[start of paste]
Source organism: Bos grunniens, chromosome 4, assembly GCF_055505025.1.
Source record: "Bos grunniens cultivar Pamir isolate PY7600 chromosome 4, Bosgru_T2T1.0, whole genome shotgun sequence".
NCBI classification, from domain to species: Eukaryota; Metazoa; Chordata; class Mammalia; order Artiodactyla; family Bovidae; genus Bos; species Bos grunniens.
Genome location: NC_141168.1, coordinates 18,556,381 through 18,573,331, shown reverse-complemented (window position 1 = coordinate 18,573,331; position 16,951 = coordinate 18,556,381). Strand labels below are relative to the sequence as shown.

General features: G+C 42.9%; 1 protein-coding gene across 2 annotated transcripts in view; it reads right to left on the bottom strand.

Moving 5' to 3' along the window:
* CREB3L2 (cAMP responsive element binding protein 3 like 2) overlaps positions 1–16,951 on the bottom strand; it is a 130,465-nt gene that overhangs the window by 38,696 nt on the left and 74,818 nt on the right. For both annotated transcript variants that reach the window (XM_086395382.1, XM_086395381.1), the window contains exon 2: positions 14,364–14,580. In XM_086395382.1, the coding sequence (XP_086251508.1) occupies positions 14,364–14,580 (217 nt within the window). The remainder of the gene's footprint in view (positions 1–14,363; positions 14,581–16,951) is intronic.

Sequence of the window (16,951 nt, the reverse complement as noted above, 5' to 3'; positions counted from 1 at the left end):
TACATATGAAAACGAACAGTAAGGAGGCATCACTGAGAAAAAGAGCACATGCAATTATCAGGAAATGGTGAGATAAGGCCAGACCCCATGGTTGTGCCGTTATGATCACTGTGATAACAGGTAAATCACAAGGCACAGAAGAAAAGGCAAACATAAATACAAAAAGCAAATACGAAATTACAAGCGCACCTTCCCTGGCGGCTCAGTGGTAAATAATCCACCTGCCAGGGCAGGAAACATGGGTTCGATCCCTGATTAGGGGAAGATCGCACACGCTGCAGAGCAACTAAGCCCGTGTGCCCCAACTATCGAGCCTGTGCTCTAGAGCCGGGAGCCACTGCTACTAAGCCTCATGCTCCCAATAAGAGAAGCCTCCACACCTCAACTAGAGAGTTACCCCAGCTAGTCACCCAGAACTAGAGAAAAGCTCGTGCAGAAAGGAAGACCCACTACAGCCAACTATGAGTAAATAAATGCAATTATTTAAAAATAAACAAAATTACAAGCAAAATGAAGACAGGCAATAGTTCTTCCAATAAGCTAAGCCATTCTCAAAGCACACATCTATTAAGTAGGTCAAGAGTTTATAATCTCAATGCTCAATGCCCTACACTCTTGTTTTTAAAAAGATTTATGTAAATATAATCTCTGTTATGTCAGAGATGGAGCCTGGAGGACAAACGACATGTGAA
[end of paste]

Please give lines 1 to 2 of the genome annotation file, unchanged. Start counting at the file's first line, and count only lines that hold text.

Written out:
Source organism: Bos grunniens, chromosome 4, assembly GCF_055505025.1.
Source record: "Bos grunniens cultivar Pamir isolate PY7600 chromosome 4, Bosgru_T2T1.0, whole genome shotgun sequence".